Trump tries to claw back control as coronavirus pandemic threatens his reelection

Trump tries to claw back control as coronavirus pandemic threatens his reelectionJuly 21, 2020

President Donald Trump is moving to repair a damaging media narrative as coronavirus infections spiral back out of control just over 100 days before November’s general election.

Trump, whose poll numbers have suffered as he has been hammered for the administration’s stammering response, is setting in motion a new White House communications effort focused on the pandemic and seeking to shift attention to crime in major American cities.

In a series of tweets Tuesday morning, Trump repeated his claim that the United States is “doing very well” combating the virus compared to “most other countries” — even as spiking caseloads put the U.S. far ahead of other industrialized nations — and touted the “Tremendous progress being made on Vaccines and Therapeutics” to treat the highly infectious disease.

The most notable addition to the president’s preferred social media feed was a black-and-white photo posted Monday afternoon showing him modeling a face mask, a personal mitigation measure Trump had long been reluctant to practice. “There is nobody more Patriotic than me, your favorite President!” he wrote online.

Trump seems poised to reprise those rosy sentiments Tuesday evening, when he is slated to resume his appearances at the White House’s televised coronavirus news conferences after a nearly three-month hiatus.

White House press secretary Kayleigh McEnany, who is scheduled to hold her own briefing Tuesday morning, said Trump’s future sessions with reporters are “going to be short” affairs taking place “most days,” after which the president will answer questions.

“We have a lot of plans over the next three months,” she told Fox News, previewing “very newsy briefings with a lot of information the American people want to hear.”

This week has also seen a brief détente in the president’s feud with his own health officials, after the White House rebuked CDC guidance for reopening schools and waged a smear campaign against Dr. Anthony Fauci, the nation’s top infectious disease expert, in recent days.

Although Trump did deem the doctor to be “a little bit of an alarmist” during an interview Sunday in which he again downplayed the nature of the pandemic’s threat, Fauci appeared optimistic Tuesday about the White House’s plans to restart its coronavirus briefings. “I think if we do this and we do it right, it will be very informative for the American public,” he told NPR.

But Surgeon General Jerome Adams said it remained unclear how he and other senior members of the administration’s coronavirus task force would factor into Trump’s briefing Tuesday. “They’re still figuring that out. I know that as they resume, we will be there in our different roles,” he told CBS News.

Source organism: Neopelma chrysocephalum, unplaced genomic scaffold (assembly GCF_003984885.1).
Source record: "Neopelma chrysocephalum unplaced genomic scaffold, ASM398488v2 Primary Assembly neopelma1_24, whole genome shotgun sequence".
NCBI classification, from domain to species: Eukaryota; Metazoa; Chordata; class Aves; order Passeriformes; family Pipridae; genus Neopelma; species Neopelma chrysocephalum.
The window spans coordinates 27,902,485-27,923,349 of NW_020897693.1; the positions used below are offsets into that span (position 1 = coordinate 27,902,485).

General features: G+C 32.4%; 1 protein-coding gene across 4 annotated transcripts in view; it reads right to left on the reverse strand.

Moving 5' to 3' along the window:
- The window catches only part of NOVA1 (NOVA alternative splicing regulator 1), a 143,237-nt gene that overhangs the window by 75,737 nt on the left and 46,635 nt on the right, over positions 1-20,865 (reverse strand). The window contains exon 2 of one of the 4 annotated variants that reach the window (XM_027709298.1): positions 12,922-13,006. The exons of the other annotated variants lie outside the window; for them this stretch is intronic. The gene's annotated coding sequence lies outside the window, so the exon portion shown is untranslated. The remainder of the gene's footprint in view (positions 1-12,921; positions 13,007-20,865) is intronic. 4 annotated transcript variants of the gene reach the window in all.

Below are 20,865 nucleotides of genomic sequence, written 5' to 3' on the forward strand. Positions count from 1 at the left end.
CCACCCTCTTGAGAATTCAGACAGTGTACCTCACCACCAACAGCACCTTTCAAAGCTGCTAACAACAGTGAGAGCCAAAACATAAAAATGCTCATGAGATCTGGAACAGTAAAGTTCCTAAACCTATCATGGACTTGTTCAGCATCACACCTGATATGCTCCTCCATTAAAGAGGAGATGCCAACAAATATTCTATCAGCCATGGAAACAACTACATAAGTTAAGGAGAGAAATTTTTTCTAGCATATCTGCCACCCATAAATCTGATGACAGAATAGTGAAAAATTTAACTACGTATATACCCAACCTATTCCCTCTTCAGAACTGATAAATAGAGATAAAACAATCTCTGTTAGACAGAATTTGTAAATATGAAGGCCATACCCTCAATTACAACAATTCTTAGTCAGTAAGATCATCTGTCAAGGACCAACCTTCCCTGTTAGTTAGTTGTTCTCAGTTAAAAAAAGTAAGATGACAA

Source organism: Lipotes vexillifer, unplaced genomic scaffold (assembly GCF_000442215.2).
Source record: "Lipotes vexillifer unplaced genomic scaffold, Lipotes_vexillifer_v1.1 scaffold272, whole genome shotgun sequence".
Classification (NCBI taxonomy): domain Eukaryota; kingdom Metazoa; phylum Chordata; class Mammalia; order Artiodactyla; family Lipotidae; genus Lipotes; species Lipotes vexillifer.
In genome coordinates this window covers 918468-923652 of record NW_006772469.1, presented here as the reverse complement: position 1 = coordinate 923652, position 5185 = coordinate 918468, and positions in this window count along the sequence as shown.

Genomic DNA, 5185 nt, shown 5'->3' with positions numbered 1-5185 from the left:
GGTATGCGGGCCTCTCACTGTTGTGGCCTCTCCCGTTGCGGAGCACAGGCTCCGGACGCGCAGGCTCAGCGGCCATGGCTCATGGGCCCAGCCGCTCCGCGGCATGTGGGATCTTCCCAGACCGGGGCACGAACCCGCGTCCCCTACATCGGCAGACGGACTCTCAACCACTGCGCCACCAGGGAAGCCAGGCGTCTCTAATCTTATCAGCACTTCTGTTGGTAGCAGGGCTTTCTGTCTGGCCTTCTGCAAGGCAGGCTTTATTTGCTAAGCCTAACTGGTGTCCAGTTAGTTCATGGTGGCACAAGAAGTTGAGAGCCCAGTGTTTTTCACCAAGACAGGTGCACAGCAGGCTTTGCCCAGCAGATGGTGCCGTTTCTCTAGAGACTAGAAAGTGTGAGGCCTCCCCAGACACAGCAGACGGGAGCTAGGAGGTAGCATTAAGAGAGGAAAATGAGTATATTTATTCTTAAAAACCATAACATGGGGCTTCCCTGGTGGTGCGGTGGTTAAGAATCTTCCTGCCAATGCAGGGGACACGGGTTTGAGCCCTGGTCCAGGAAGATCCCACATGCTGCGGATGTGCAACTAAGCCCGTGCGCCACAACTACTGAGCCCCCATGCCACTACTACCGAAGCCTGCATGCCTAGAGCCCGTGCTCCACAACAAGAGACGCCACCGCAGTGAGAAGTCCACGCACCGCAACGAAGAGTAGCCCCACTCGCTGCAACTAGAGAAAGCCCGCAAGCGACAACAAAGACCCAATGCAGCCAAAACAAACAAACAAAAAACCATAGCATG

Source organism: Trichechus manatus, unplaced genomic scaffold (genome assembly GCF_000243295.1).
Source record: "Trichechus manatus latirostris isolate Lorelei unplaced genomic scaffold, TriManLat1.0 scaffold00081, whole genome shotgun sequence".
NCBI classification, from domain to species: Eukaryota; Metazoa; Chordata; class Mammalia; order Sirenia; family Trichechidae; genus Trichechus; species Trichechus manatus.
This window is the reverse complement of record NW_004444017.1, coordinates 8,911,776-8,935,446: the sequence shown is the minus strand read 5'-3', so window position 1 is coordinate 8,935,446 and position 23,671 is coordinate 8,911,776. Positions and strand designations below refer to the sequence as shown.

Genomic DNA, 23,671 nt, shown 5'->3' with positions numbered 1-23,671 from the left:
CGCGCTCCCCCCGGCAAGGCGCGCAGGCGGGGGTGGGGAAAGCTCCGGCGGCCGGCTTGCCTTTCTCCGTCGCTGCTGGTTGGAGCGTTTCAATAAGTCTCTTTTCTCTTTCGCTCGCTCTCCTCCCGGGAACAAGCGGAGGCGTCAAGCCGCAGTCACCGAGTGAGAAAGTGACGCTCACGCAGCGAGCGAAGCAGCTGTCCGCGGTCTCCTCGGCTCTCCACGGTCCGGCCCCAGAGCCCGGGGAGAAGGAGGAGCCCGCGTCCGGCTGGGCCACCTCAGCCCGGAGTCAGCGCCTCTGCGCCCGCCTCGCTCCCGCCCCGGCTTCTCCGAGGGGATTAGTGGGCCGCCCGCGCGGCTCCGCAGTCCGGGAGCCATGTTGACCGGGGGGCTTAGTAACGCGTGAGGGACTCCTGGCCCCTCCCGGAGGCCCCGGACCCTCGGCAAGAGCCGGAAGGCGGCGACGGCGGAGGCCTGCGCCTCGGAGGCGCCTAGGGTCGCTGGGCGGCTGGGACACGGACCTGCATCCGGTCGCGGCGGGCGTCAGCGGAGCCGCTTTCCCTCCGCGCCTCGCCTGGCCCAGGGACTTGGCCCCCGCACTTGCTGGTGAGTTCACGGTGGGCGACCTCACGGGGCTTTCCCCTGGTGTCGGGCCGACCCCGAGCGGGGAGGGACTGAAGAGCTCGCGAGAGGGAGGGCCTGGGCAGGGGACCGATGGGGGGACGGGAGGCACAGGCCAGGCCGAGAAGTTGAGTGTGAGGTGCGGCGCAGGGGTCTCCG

The apparent shift in the administration’s messaging comes as state and local leaders continue to wrestle with record numbers of Covid-19 cases exacerbated by rampant community spread, while Trump’s reelection team reckons with the latest public polling showing him trailing former Vice President Joe Biden less than four months from Election Day.

Amid the downturn in his political fortunes, the president had been increasingly hesitant over the past few months to engage on the subject of slowing the coronavirus, instead fixating almost single-mindedly on the need to reopen the national economy and the country’s places of learning.

The president’s return to daily coronavirus briefings could signal a willingness to more fully address the public health challenges posed by the pandemic. Such a course correction, however, would likely coincide with Trump’s new crusade against incidents of crime in urban centers governed by Democrats.

As an ambiguous mix of forces from the Department of Homeland Security descends upon Portland, Ore., Trump has warned he may deploy more federal agents to stamp out protests and violence in other cities, including Baltimore, Chicago, Detroit, New York, Oakland and Philadelphia.

The president’s critics have condemned his threats as part of a broader bid to gin up his political base ahead of November, and Trump himself has explicitly linked the race for the White House to his law enforcement crackdown.

“I’m going to do something, that I can tell you. Because … we’re not going to let this happen in our country,” he told reporters Monday in the Oval Office, adding: “If Biden got in, that would be true for the country. The whole country would go to hell, and we’re not going to let it go to hell.”

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